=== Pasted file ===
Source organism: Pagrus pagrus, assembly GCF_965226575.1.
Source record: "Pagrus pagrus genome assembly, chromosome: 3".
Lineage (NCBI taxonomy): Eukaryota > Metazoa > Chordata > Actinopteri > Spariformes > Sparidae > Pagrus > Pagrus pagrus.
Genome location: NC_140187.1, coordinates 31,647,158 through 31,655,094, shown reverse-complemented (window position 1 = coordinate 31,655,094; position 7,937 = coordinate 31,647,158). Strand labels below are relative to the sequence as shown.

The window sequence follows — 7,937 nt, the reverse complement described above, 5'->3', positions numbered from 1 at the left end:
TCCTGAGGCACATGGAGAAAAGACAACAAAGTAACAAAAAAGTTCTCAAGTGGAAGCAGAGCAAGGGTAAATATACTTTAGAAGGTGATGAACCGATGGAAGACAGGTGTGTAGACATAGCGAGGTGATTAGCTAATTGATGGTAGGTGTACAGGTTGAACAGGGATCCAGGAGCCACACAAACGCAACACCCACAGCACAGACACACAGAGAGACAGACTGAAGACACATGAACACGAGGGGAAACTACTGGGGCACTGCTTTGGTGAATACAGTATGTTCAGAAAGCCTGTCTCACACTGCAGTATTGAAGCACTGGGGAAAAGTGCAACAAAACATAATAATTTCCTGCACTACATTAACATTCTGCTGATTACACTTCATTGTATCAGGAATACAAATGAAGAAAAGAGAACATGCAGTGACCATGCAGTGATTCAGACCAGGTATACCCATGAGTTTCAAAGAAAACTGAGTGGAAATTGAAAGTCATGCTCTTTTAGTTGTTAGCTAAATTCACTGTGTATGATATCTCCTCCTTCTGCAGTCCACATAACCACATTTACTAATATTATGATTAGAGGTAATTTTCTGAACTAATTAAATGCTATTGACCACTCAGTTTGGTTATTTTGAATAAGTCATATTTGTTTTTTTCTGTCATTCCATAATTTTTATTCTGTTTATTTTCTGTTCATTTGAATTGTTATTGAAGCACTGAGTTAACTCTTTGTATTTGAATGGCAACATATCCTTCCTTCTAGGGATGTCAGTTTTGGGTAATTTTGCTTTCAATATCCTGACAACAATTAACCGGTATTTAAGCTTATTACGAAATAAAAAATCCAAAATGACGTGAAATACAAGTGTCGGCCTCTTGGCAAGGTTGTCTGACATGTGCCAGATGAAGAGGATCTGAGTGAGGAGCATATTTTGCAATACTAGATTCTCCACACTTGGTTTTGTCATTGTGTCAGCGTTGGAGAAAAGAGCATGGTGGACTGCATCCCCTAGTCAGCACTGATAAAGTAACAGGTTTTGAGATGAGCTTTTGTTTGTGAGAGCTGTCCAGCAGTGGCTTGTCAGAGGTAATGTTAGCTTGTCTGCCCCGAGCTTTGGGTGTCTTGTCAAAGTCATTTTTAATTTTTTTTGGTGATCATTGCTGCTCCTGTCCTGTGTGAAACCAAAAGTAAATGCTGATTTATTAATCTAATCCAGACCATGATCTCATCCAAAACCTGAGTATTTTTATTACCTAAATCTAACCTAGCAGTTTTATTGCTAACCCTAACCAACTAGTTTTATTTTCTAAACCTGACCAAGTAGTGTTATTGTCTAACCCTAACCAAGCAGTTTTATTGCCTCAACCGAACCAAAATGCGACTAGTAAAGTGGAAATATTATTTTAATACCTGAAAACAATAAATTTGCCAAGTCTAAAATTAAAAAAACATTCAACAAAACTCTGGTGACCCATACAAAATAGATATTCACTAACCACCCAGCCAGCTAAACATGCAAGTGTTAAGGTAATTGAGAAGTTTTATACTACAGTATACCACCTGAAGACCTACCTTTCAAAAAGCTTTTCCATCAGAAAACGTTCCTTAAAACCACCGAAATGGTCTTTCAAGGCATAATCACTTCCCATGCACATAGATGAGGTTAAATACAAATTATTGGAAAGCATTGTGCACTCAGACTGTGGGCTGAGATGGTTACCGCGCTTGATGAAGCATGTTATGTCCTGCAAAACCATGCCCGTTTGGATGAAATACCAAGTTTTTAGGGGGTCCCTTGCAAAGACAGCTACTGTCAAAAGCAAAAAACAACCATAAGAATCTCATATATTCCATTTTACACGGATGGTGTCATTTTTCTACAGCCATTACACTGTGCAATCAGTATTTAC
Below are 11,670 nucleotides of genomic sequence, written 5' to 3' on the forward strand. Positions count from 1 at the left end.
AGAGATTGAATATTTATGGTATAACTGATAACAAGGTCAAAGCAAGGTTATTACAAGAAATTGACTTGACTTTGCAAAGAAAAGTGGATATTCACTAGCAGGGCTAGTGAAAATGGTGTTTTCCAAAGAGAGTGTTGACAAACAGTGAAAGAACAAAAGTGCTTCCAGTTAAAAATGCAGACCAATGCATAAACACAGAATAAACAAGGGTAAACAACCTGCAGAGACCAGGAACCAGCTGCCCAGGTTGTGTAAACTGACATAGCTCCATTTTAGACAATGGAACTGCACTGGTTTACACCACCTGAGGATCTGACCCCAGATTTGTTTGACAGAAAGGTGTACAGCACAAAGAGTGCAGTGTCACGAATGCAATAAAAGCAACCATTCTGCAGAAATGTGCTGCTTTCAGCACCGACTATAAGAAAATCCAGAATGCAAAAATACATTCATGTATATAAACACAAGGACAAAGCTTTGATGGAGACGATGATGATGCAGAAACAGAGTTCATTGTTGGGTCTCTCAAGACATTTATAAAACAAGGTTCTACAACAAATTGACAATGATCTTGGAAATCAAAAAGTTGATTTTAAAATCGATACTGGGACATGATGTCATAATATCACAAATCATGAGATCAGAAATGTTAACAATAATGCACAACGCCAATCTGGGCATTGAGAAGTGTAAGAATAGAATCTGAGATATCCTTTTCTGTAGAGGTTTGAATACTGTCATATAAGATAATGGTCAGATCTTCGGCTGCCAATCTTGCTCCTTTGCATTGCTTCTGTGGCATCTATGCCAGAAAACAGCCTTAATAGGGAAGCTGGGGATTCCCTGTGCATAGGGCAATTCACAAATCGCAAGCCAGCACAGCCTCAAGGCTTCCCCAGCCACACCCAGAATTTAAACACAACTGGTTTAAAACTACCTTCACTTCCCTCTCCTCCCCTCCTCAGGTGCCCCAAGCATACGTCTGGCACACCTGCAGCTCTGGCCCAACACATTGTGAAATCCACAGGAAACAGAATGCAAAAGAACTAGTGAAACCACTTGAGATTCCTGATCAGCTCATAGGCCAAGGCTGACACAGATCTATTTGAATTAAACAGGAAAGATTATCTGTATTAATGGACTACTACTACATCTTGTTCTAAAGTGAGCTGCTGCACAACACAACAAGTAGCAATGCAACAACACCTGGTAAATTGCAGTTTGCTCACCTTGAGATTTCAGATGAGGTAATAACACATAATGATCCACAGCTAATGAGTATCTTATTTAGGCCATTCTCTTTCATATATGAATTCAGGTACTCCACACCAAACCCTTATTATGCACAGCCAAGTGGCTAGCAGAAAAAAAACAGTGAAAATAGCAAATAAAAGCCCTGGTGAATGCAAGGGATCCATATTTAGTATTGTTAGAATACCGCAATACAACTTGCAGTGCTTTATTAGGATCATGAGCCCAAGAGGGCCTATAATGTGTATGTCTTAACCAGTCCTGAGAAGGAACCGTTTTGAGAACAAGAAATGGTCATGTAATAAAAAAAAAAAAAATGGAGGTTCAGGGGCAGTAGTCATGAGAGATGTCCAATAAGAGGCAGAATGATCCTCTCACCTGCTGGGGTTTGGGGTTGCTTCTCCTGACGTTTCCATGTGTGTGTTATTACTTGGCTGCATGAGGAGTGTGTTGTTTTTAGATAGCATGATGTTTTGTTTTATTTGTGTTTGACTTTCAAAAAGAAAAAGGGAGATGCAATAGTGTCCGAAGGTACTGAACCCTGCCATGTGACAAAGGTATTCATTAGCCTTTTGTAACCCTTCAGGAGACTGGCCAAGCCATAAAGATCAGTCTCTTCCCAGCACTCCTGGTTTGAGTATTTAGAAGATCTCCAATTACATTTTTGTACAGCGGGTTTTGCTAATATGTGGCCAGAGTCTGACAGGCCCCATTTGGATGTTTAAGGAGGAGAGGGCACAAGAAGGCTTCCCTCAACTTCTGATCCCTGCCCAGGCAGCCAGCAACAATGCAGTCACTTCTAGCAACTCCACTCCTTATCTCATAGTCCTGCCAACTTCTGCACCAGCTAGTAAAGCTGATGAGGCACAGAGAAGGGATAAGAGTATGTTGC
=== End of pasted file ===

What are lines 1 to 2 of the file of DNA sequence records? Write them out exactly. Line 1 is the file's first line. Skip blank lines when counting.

Source organism: Pagrus pagrus, assembly GCF_965226575.1.
Source record: "Pagrus pagrus genome assembly, chromosome: 3".